Detailed guide: Annual Tax on Enveloped Dwellings

Updated: Section added on penalties and appeals.

Overview

ATED is an annual tax payable mainly by companies that own UK residential property valued at more than £500,000.

You’ll need to complete an ATED return if your property:

  • is a dwelling
  • is in the UK
  • was valued at more than:
    • £2 million on 1 April 2012, or at acquisition if later, for returns from 2013 to 2014 onwards
    • £1 million on 1 April 2012, or at acquisition if later, for returns from 2015 to 2016 onwards
    • £500,000 on 1 April 2012, or at acquisition if later, for returns from 2016 to 2017 onwards
  • is owned completely or partly by a:
    • company
    • partnership where one of the partners is a company
    • ­collective investment scheme – for example a unit trust or an open ended investment vehicle

Returns must only be submitted on or after 1 April in any chargeable period.

There are reliefs and exemptions from the tax, which may mean you don’t have to pay.

Meaning of ‘dwelling’

Your property will be a dwelling if all or part of it is used, or could be used as a residence, for example a house or flat. It includes any gardens, grounds and buildings within them.

Find out about valuing different types of properties for example mixed use, more than one dwelling and multiple interest properties.

Some properties aren’t classed as dwellings. These include:

  • hotels
  • guest houses
  • boarding school accommodation
  • hospitals
  • student halls of residence
  • military accommodation
  • care homes
  • prisons

Section 19 of the ATED technical guidance explains more about the meaning of ‘dwelling’.

Value your property

To work out what you need to pay you’ll need to value your property.

In some circumstances you can also ask HM Revenue and Customs (HMRC) for a Pre-Return Banding Check (PRBC).

What you need to pay

The amount you’ll need to pay is worked out using a banding system based on the value of your property.

Chargeable amounts for 1 April 2017 to 31 March 2018

Property value Annual charge
More than £500,000 but not more than £1 million £3,500
More than £1 million but not more than £2 million £7,050
More than £2 million but not more than £5 million £23,550
More than £5 million but not more than £10 million £54,950
More than £10 million but not more than £20 million £110,100
More than £20 million £220,350

Chargeable amounts for 1 April 2016 to 31 March 2017

Property value Annual charge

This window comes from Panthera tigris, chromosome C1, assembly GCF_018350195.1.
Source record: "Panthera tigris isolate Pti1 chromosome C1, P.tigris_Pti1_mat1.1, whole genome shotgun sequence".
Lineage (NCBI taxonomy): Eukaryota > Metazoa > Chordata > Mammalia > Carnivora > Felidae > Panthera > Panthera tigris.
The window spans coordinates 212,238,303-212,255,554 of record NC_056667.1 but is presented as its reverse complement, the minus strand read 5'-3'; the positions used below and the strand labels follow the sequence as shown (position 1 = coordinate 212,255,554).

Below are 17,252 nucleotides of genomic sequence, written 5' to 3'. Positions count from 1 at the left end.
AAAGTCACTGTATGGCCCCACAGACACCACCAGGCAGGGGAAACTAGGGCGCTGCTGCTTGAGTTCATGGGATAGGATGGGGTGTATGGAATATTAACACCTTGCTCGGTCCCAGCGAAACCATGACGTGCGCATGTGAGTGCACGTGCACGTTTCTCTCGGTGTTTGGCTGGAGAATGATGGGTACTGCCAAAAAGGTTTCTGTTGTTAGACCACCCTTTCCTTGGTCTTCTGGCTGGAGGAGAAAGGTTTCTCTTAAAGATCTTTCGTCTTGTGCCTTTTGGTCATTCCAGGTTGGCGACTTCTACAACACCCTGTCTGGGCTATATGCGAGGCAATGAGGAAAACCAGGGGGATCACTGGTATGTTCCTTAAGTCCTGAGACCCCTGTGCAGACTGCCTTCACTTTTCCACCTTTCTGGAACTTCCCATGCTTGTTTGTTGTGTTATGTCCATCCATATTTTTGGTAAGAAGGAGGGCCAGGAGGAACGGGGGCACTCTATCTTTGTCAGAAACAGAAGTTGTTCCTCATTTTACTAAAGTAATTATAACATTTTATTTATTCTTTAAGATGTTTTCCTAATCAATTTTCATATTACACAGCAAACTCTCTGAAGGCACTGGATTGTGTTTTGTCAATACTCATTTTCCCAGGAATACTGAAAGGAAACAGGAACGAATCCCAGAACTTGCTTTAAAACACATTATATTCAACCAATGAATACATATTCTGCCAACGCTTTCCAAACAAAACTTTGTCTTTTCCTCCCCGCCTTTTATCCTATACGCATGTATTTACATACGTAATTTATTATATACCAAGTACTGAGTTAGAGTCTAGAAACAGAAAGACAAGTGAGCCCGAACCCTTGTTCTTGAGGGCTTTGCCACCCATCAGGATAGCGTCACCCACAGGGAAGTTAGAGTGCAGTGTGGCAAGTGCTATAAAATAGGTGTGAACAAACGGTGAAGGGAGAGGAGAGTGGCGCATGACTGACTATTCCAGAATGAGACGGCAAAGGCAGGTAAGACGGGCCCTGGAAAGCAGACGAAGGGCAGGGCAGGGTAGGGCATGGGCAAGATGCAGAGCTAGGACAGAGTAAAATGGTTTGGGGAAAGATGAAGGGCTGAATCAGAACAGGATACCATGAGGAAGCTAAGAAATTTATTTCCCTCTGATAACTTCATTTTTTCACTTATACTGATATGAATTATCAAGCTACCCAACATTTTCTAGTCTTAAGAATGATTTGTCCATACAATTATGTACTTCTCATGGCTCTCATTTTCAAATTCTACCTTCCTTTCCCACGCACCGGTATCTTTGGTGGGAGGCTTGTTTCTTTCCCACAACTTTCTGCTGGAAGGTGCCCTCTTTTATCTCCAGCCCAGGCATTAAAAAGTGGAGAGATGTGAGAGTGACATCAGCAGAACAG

More than £500,000 but not more than £1 million £3,500
More than £1 million but not more than £2 million £7,000
More than £2 million but not more than £5 million £23,350
More than £5 million but not more than £10 million £54,450
More than £10 million but not more than £20 million £109,050
More than £20 million £218,200

Chargeable amounts for 1 April 2015 to 31 March 2016

Property value Annual charge
More than £1 million but not more than £2 million £7,000
More than £2 million but not more than £5 million £23,350
More than £5 million but not more than £10 million £54,450
More than £10 million but not more than £20 million £109,050
More than £20 million £218,200

Chargeable amounts for chargeable period 1 April 2014 to 31 March 2015

Property value Annual charge
More than £2 million but not more than £5 million £15,400
More than £5 million but not more than £10 million £35,900
More than £10 million but not more than £20 million £71,850
More than £20 million £143,750

Chargeable amounts for chargeable period 1 April 2013 to 31 March 2014

Property value Annual charge
More than £2 million but not more than £5 million £15,000
More than £5 million but not more than £10 million £35,000
More than £10 million but not more than £20 million £70,000
More than £20 million £140,000

Section 6 and 7 of the ATED technical guidance tells you more about how to work out the charge if:

  • you only own the dwelling for part of a year
  • you claim a relief for part of the year

When you buy your property you may also have to pay Stamp Duty Land Tax. There’s a higher rate for corporate bodies.

If you sell your property you may also have to pay ATED-related Capital Gains Tax.

Submit your return and pay

You can use the ATED online service to submit your return and appoint an agent.

You’ll then need to pay anything you owe.

Other ways to submit your return

If you’re unable to use the new ATED online service, you can access the old return or the Relief Declaration Return through the Returns Notice.

Penalties and appeals

Penalties

You could be charged a penalty and interest if:

Appeals

If you disagree with an HMRC decision about your return, for example a penalty or determination, you may be able to challenge it by appealing.

You have 30 days from the date of the decision to write and tell HMRC the grounds on which you’re appealing.

Write to:

ATED Processing Team

5th Floor

Crown House

Birch Street

Wolverhampton

WV1 4JX

Get help

If you need any help or further information you can call the ATED helpline.

Source: HMRC

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